So that's the network and on top of it that's also us make making sure that the workspace is wired in the way that we need, okay? So let's go back to this really quickly and let's look at the cluster. Because again, like you said, there was a couple interesting things about this workspace compared to the other ones.

For starters, it's got an environment attached to it, right? Well, the reason for this is because if I did this and then I tried to create multiple clusters, would it work? Nope, we'd have a conflict, so there still is a bit of work that you have to do here.

Now I'm gonna show you a little later how we can even save ourselves more time, but I think you might even start seeing how that's possible, right, with our for loops and stuff like that. I showed you it with AZs and subnets, right, all that kind of stuff, it's the same paradigm here.

Now, if we go to the cluster, you'll see that cluster also has variables, right? And one of them is our don't look at that, it's the variables that was in our repository. So let's take a quick step back one more time and look at our chart, all right?

So we've got TerraForm cloud and then we've got our workspaces down here, right? You mustn't forget that this guy is gonna go back, so that it can come back down and change other things And we said in the network module that we wanna make this customizable, right? We can, in Terraform TFV, it does not just become something that manages workspaces, but it's also the source of truth for pretty much most of your configuration of your infrastructure, right?

These repositories are meant to be dynamic. They're meant to be plug and play where I could give you it and you could run it just like like we're doing right now. The only thing that makes them unique to you is the variables that you pass to the workspace, right?

So in this circumstance what I'm gonna do is I'm gonna give myself a domain, so I'm gonna say, okay, well I own the domain altofor.dev. So that's what my cluster is gonna point to, right? Anything on this domain when we set it up for a service, it will then be something like service.altifordev.

We have ingress routing out of the box. Let me say that one more time for you guys, we have ingress routing out of the box, this is very difficult and annoying to do, right? But when you can think about like okay, the cluster needs this, it needs that, it needs this, it needs that, it's just really easy to reproduce these environments, right?

So we know that our environment is prod, right? And then the other thing you'll see here is is it wants me to actually name the cluster. So I'm gonna put my name in here, so I'm just gonna say E-Reinert. I recommend you guys doing the same, and to be honest, they need to be unique because for this course, it's just to make sure that you don't run over anything.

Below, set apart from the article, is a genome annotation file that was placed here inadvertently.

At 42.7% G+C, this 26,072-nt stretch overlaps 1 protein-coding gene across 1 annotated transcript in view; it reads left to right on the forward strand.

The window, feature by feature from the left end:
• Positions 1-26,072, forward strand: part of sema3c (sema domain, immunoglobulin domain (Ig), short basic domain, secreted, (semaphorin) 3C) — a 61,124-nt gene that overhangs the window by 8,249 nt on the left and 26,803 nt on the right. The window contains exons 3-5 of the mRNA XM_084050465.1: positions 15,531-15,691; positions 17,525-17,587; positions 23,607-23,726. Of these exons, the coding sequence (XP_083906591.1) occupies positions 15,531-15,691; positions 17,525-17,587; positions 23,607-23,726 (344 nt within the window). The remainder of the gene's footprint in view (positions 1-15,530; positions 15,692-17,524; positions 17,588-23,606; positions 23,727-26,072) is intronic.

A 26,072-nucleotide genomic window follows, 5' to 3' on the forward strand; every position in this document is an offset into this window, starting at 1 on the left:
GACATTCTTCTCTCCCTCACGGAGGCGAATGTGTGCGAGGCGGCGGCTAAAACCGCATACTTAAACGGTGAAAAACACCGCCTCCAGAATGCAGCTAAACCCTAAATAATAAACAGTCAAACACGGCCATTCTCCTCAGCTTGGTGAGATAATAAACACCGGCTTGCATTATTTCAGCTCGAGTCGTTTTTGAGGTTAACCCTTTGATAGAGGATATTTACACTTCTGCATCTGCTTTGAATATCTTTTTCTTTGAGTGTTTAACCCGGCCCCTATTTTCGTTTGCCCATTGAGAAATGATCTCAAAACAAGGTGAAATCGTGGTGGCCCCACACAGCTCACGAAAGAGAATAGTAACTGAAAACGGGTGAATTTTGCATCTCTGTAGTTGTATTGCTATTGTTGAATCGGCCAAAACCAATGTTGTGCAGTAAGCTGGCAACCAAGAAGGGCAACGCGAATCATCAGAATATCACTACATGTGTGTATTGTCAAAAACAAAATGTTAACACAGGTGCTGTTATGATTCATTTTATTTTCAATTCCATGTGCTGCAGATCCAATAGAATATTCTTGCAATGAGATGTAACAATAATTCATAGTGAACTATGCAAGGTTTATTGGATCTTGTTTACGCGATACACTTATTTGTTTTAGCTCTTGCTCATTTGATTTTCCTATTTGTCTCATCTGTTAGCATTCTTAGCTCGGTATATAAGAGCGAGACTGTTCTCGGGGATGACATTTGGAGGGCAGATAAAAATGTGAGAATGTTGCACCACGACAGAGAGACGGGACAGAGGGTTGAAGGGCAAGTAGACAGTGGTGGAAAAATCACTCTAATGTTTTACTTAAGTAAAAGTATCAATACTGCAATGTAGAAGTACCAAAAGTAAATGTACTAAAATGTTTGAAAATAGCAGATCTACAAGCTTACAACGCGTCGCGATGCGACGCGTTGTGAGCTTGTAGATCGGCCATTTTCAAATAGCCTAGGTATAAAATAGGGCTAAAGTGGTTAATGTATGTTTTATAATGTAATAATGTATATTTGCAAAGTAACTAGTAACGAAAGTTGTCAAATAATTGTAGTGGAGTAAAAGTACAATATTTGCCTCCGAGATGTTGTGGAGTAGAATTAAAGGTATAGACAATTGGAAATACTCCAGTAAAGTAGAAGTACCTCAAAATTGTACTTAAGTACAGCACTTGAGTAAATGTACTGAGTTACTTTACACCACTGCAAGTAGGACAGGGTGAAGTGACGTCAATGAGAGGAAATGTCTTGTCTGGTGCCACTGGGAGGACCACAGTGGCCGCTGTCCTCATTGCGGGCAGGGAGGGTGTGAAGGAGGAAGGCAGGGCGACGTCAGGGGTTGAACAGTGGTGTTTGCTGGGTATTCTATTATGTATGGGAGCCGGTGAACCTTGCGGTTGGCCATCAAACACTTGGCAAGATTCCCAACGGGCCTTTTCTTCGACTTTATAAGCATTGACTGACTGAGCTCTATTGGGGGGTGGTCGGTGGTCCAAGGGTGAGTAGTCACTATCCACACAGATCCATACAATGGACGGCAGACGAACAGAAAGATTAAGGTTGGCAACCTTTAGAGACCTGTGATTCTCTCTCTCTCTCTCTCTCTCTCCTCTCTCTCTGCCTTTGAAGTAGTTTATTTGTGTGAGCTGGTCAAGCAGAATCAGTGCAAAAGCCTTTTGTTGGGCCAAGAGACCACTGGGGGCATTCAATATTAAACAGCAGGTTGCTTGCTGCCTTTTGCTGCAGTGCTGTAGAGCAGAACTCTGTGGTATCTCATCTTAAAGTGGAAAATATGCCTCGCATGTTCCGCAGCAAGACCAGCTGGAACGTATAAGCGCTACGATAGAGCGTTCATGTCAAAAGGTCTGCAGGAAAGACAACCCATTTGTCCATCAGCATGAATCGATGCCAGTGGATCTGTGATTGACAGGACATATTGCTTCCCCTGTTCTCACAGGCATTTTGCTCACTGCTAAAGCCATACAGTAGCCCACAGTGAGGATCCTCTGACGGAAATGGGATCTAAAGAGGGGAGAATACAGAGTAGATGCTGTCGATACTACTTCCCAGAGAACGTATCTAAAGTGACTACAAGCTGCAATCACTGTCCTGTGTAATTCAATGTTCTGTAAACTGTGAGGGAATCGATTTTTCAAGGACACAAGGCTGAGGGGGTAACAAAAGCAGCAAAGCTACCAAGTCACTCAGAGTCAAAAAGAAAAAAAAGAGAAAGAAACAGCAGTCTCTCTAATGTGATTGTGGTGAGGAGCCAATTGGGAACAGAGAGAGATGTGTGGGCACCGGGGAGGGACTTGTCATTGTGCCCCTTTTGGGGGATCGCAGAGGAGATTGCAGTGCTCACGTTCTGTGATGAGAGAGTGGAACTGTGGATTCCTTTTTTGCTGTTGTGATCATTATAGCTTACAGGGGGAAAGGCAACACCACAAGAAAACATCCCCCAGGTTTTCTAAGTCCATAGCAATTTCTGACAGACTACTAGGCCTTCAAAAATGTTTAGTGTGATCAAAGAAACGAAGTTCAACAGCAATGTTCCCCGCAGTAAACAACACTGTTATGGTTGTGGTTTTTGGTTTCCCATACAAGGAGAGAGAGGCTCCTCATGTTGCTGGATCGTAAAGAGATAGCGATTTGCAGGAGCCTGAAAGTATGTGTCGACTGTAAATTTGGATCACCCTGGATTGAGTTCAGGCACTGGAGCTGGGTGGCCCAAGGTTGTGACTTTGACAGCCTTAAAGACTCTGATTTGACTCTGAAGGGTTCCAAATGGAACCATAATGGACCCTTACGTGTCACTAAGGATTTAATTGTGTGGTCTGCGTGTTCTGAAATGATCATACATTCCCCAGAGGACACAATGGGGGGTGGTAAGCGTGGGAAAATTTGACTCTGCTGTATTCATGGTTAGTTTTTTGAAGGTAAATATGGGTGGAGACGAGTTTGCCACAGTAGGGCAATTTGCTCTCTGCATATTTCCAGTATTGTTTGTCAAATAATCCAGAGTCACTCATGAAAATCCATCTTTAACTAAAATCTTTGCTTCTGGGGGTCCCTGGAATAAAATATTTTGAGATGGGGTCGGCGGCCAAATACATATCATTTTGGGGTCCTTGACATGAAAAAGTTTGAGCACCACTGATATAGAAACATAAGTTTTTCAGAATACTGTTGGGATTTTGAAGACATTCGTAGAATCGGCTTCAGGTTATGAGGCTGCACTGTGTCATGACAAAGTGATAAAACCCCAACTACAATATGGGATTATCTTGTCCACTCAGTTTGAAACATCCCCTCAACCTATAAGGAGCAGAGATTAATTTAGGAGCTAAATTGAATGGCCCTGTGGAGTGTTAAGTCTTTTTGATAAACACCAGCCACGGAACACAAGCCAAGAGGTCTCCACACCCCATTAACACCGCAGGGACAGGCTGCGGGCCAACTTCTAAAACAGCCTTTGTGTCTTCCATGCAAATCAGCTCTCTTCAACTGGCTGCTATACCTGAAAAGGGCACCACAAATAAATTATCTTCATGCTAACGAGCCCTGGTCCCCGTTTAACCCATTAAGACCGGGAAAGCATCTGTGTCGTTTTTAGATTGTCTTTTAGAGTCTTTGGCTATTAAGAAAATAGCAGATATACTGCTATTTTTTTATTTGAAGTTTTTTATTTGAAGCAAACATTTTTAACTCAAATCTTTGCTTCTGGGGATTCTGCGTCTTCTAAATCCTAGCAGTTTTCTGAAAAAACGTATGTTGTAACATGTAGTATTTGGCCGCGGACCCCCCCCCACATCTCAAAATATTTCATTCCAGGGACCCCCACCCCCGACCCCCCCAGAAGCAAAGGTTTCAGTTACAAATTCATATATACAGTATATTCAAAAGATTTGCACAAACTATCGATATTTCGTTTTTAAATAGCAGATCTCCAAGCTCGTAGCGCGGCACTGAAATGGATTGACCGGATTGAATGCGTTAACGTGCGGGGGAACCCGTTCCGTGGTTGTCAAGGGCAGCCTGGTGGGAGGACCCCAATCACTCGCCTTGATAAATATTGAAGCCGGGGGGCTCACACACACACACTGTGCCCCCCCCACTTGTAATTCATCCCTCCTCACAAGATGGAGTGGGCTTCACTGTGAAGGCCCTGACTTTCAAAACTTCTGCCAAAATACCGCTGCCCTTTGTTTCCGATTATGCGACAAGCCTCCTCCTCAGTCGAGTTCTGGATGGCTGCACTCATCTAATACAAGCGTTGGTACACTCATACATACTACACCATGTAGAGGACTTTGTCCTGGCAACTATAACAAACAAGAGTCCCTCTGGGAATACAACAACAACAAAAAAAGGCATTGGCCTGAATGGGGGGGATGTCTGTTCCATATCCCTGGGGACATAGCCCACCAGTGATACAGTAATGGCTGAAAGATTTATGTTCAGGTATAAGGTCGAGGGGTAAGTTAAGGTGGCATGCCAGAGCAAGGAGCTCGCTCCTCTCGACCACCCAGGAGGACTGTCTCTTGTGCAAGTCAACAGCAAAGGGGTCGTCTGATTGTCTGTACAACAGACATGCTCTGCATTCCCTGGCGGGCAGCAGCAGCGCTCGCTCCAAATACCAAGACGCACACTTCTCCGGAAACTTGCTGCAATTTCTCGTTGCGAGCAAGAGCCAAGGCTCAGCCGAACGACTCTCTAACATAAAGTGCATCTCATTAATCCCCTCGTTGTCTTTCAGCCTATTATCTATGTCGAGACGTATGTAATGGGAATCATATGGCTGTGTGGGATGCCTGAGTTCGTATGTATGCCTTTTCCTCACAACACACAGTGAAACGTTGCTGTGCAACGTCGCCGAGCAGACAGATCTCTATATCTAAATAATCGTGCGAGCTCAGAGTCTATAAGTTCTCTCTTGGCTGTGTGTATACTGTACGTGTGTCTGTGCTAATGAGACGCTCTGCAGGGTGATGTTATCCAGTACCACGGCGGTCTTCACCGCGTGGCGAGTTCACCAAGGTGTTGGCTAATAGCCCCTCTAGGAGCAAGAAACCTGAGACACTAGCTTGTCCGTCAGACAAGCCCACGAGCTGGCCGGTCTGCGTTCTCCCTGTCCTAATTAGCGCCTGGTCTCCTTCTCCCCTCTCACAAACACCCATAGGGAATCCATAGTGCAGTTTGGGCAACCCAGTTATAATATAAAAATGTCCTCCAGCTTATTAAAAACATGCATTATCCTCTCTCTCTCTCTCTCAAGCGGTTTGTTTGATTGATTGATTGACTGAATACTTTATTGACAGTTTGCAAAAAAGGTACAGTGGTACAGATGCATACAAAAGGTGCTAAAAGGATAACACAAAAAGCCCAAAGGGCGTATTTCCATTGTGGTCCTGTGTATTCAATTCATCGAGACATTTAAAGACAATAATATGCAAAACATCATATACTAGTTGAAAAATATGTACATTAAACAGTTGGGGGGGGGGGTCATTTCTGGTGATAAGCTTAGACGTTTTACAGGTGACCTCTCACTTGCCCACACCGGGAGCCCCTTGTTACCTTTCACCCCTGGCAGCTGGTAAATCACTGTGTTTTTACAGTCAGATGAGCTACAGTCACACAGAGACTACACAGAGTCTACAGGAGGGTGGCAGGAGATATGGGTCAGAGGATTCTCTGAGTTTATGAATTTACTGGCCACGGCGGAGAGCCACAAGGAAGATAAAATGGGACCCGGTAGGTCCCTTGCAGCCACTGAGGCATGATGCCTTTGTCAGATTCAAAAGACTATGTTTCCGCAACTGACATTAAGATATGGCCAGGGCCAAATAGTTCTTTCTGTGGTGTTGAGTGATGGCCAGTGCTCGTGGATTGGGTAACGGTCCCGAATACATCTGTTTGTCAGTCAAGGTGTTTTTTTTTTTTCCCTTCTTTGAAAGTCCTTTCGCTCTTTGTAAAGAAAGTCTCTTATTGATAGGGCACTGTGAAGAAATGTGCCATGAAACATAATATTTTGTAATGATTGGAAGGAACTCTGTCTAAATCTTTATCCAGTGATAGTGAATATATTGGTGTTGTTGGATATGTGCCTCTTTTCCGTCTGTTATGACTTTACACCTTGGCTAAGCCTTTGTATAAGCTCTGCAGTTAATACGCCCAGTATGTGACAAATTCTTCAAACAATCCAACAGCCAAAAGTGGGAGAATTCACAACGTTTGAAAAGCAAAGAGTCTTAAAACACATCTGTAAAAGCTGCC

So just give it your name, first initial, last name, and then the last thing we're gonna do is, is we're gonna create a VPC name variable that points to our F-E-M-E-C-I-V-P-C. Well, where is that? You might ask, do you see it? What line is it on? What line is that workspace referencing?

>> WPC name four, three lines above
>> The network name, yeah, so the network name here, right, is now being used as the VPC name for the cluster here. See how those legos connect? This is why we create our own modules and create our own opinions around variables.

Because if you try and just use resources every time, you're just gonna constantly fall into problems, because they are so generalized. That it's better for you to make opinions around them and then keep making those opinions on your own. Instead of saying like I'm just gonna always keep using the same resources and just juggling all this stuff, make it easier on yourself, wrap them in a module.

Give it some inputs give it some outputs and then make it a workspace make it composable, right, that's the goal here, high composability, that's really what we want, right? Do we need the domain to be a route? No, to be honest the domain does nothing here [LAUGH] It's not actually attached to anything.

It's just so that we can have a domain value there to use, so it just has to be a valid top level domain. So now that I've explained to you guys, why we're doing what we're doing, right, let's provision some infrastructure [LAUGH]. So we're gonna do init really quick, just to make sure, I'm sorry, not init my about validate, validate, do validate, cool.

So the validate looks good, awesome, so now let's commit. So let's do, Yeah, git add. What were the files? Sorry, git status, git add, locals, and main, git status git commit-m added resource or added, we'll say added workspaces and then we'll push. Create a PR, again, you can navigate to the repo if you want.

Now, it's funny [LAUGH] is you're like five repos in, and this is your first PR to Terraform tfe. [LAUGH] So that gives you an idea of how much is required to set up before you can actually get into this approval process. But if we look here, okay, cool here's all my changes let's go to my up that's good that's a good sign.

So let's look here, let's take a look at the plan, wow, look at this automation, man, so nice. So because we're using the module underneath to create workspaces, it has other automation inside of it. So it knows, hey, I'll make this variable for you called azs, we'll go ahead and populate that for you.

We'll do the same thing for cidr, we'll do the same thing for name, right? And then the cluster gets to the exact same thing, variable set, environment, name, BPC name, right? Cool, okay, so this looks good, let's go back to our PR and we're just gonna confirm and squash.

So now that we've merged our first PR to terraform tfe, let's see what happens.
>> So it only does the plan on a branch, but it doesn't let you commit.
>> Branches are just for tests, merging to main will let you actually apply it, yeah.